By Attorney Megan DeDoncker
Pet ownership skyrocketed during the global Covid-19 pandemic, with nearly 1 in 5 households adopting a new cat or dog. While many households grew by four paws during the pandemic, relationship conflict and divorce inquiries were also on the rise. As pet owners know, pets aren't just pets, they're members of the family. So, what happens when two pet parents go their separate ways?
Should pets be classified as just property under the law or treated more like children? Those of us with furry friends know the correct answer. Luckily, if you're a pet owner in Illinois, the law agrees with you. Illinois Courts can assist in determining temporary and permanent possession of a companion animal under the Illinois Marriage and Dissolution of Marriage Act (“IMDMA”).
A “companion animal” is any animal that is not considered a “service animal,” which is “trained in obedience and task skills to meet the needs of a person with a disability.” Typically, simple designation of a pet as one party's “emotional support” animal, when the pet does not have further specialized training is not enough to designate the pet as a “service animal” under the statute.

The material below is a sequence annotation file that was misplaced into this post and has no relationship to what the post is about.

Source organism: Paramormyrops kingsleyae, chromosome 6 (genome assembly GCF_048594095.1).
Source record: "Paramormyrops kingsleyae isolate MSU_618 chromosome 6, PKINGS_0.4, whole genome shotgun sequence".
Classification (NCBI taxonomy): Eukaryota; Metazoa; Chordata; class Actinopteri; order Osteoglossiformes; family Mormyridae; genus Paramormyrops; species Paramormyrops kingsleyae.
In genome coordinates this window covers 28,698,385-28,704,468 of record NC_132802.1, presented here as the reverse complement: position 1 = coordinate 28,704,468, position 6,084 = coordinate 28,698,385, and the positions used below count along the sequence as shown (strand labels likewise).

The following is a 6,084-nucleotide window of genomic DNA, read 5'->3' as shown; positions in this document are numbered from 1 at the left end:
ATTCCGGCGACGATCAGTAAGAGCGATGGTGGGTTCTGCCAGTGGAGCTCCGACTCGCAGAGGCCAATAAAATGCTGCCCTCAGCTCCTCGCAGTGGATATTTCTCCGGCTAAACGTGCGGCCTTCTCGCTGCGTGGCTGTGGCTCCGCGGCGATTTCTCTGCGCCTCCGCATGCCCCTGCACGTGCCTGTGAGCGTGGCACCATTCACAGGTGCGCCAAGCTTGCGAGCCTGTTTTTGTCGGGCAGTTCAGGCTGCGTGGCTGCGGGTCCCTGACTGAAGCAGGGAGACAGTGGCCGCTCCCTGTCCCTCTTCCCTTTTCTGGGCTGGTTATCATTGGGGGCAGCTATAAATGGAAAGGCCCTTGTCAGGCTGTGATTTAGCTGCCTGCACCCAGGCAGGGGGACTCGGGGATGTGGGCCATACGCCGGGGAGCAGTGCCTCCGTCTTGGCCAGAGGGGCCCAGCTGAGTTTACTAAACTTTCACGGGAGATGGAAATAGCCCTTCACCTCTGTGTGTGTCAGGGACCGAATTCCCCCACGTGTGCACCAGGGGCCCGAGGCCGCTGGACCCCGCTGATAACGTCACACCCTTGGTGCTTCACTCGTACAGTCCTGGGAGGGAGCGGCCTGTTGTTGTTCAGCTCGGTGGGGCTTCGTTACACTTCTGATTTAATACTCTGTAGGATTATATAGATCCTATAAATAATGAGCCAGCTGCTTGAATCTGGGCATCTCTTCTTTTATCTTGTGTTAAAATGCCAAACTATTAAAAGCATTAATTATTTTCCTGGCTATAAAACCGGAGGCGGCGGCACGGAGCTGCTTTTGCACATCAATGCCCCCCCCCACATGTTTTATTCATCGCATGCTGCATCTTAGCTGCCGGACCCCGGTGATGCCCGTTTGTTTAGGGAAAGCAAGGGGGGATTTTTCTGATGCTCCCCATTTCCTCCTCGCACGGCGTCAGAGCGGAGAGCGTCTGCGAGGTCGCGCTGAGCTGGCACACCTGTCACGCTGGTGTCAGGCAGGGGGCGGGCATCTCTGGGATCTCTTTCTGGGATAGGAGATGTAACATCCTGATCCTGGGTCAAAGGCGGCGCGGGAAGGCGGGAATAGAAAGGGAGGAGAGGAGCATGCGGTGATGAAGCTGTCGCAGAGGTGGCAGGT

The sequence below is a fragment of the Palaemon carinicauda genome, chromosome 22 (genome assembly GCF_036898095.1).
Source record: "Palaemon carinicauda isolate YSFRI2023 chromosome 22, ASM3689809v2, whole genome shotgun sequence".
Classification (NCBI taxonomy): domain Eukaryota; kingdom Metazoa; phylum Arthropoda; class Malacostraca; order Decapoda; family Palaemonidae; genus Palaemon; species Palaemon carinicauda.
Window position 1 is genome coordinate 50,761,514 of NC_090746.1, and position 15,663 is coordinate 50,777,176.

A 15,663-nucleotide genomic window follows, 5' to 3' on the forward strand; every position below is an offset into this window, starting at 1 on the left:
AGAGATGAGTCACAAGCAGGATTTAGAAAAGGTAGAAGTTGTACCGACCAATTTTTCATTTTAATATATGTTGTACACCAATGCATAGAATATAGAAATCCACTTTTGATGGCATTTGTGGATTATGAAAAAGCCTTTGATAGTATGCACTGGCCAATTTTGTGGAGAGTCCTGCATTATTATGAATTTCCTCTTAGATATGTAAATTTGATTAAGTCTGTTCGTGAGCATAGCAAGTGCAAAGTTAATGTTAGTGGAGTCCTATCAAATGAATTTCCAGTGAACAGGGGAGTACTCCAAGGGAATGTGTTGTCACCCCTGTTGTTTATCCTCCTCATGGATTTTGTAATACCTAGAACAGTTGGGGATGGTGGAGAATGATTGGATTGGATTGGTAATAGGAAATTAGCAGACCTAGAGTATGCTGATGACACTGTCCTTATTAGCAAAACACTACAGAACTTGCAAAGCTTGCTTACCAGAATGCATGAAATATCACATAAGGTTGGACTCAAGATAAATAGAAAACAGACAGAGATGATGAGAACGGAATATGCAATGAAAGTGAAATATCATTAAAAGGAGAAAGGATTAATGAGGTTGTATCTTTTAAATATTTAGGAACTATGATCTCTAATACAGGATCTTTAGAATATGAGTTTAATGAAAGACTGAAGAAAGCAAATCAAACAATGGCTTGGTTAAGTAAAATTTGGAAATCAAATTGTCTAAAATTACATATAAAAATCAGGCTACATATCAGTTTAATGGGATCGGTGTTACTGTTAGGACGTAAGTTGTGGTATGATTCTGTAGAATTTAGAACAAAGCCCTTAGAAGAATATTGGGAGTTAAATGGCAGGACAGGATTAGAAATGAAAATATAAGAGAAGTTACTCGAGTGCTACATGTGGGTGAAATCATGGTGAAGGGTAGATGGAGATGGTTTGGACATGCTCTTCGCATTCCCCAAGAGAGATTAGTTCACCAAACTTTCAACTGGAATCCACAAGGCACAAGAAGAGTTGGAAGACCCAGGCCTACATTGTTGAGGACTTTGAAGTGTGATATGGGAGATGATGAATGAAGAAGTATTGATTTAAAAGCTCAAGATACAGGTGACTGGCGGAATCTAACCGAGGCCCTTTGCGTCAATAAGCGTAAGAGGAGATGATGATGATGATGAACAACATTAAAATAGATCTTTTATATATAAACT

When determining possession of a companion animal that was adopted during a marriage, Courts look to the well-being of the companion animal to determine whether sole or joint possession is appropriate. Each case is fact dependent with Courts looking at factors such as the ability of the parties to communicate, logistical concerns, and practicality.
If you have questions relating to divorce and pet custody, please do not hesitate to reach out to CTM Legal Group to schedule a consultation with one of our experienced family law team members.
 The American Society for the Prevention of Cruelty to Animals, Press Release: New ASPCA Survey Shows Overwhelming Majority of Dogs and Cats Acquired During the Pandemic Are Still in Their Homes, May 26, 2021, https://www.aspca.org/about-us/press-releases/new-aspca-survey-shows-overwhelming-majority-dogs-and-cats-acquired-during#:~:text=NEW%20YORK%20%E2%80%93%20The%20ASPCA%C2%AE,would%20account%20for%20approximately%2023.
 Holly Ellyatt, CNBC, January 21, 2022, Arguing with your partner over Covid? You're not alone, with the pandemic straining many relationships, https://www.cnbc.com/2022/01/21/covid-has-put-pressures-and-strains-on-relationships.html.
 See 750 ILCS 5/501(f) and 750 ILCS 5/503(n).
 510 ILCS 70/2.01(c).
 See 750 ILCS 5/501(f).
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